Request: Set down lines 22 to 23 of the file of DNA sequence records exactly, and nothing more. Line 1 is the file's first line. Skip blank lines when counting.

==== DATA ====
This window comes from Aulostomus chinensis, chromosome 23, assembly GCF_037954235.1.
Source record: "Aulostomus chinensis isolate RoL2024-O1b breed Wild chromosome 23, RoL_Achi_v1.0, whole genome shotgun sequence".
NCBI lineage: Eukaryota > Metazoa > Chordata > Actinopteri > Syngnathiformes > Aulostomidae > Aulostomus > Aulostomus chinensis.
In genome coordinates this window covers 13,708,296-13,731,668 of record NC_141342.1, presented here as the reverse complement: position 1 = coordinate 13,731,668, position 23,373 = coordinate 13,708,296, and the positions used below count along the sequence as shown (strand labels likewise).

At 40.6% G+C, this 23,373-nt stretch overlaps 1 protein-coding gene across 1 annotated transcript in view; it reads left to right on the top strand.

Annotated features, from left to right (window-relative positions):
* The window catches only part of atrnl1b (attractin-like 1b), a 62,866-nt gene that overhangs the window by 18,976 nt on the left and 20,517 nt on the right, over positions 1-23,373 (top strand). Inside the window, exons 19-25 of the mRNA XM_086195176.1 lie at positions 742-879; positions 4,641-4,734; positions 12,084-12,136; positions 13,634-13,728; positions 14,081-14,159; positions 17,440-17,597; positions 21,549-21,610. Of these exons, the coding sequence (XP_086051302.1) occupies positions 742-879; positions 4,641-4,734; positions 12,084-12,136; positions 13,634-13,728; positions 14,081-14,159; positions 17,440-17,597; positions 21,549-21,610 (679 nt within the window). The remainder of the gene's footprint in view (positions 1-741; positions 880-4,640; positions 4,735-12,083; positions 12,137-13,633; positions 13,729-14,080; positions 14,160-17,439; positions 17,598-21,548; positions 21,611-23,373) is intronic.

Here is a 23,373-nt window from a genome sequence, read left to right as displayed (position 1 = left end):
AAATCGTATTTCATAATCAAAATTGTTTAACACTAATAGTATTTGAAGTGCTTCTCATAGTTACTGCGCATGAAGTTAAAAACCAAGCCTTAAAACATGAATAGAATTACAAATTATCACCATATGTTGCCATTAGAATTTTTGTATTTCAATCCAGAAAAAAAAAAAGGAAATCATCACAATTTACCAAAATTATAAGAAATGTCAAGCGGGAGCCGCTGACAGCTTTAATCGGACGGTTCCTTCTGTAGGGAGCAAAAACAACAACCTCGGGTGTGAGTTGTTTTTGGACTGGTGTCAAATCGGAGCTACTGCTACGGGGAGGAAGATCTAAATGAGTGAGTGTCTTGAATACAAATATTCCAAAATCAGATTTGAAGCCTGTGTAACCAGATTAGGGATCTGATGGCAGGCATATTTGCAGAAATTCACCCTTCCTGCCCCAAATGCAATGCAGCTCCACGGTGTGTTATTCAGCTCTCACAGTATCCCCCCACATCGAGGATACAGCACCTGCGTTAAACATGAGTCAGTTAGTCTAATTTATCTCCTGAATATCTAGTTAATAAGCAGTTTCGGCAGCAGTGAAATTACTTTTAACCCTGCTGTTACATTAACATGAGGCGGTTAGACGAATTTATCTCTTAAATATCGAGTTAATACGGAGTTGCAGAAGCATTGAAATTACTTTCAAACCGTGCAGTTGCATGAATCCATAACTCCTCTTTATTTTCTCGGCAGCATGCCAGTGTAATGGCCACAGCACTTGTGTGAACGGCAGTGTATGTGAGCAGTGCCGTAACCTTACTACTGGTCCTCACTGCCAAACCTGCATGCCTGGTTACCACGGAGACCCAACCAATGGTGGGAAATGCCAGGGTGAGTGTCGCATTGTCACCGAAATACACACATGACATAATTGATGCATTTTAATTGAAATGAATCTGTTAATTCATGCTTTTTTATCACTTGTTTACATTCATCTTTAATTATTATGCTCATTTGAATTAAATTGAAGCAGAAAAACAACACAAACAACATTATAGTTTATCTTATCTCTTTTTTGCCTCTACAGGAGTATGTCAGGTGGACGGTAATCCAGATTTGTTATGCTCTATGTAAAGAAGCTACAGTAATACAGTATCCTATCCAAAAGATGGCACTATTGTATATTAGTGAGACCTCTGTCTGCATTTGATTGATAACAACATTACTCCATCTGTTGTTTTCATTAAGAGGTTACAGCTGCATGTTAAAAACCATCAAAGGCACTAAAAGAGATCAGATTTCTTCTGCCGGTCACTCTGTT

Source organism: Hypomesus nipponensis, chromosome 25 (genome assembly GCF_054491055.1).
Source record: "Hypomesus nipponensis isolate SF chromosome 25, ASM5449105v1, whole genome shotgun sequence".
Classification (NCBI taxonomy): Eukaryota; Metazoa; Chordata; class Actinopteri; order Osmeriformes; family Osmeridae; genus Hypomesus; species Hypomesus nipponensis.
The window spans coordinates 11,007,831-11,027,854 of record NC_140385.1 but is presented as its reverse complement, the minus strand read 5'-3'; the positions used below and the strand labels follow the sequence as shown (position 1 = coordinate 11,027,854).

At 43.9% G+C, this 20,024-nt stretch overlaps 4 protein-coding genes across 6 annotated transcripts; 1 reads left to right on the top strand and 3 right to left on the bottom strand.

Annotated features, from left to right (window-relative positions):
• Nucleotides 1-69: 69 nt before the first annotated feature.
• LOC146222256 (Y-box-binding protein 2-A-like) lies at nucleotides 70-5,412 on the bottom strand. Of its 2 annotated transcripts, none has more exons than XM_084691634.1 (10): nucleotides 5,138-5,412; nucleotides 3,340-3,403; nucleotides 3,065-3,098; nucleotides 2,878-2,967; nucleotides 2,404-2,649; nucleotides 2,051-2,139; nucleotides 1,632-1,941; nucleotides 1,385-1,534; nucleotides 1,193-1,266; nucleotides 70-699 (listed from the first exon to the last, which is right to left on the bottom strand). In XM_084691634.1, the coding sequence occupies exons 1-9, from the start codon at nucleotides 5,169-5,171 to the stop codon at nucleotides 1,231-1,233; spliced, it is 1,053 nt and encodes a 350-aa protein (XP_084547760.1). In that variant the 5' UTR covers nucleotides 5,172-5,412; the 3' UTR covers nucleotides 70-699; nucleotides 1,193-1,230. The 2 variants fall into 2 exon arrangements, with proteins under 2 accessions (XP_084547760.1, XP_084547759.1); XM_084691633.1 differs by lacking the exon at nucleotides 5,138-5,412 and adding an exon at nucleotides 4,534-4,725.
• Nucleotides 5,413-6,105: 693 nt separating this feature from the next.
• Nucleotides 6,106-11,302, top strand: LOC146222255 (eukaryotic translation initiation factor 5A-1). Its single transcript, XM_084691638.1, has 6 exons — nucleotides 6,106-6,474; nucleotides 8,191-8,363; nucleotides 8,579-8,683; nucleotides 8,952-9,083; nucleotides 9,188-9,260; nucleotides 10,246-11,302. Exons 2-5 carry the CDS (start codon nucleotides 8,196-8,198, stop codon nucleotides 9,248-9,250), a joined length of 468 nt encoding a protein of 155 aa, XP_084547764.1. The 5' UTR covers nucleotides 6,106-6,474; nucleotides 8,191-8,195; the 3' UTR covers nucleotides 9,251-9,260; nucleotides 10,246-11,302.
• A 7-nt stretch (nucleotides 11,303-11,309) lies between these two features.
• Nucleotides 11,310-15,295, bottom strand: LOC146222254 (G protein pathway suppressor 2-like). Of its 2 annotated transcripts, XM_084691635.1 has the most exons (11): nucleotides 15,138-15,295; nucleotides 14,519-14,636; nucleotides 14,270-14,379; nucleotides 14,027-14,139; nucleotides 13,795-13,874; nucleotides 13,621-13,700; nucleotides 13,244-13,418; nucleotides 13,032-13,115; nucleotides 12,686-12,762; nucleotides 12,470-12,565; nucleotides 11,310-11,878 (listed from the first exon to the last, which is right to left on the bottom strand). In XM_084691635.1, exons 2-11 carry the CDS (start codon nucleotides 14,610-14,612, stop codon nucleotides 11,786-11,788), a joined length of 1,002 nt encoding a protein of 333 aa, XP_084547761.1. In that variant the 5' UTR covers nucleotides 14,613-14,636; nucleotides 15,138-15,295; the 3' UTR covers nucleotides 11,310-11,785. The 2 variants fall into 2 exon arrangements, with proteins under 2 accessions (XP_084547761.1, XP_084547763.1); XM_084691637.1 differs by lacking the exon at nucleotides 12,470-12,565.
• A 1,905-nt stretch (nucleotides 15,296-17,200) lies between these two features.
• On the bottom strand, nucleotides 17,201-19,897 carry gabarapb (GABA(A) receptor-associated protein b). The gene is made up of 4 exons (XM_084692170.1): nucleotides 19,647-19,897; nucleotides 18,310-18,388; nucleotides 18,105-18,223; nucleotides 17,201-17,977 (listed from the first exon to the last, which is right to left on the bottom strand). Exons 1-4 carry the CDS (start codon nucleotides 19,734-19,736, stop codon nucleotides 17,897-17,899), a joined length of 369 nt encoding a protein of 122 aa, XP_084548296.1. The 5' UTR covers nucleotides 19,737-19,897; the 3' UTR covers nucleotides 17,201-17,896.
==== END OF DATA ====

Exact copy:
• A 1,905-nt stretch (nucleotides 15,296-17,200) lies between these two features.
• On the bottom strand, nucleotides 17,201-19,897 carry gabarapb (GABA(A) receptor-associated protein b). The gene is made up of 4 exons (XM_084692170.1): nucleotides 19,647-19,897; nucleotides 18,310-18,388; nucleotides 18,105-18,223; nucleotides 17,201-17,977 (listed from the first exon to the last, which is right to left on the bottom strand). Exons 1-4 carry the CDS (start codon nucleotides 19,734-19,736, stop codon nucleotides 17,897-17,899), a joined length of 369 nt encoding a protein of 122 aa, XP_084548296.1. The 5' UTR covers nucleotides 19,737-19,897; the 3' UTR covers nucleotides 17,201-17,896.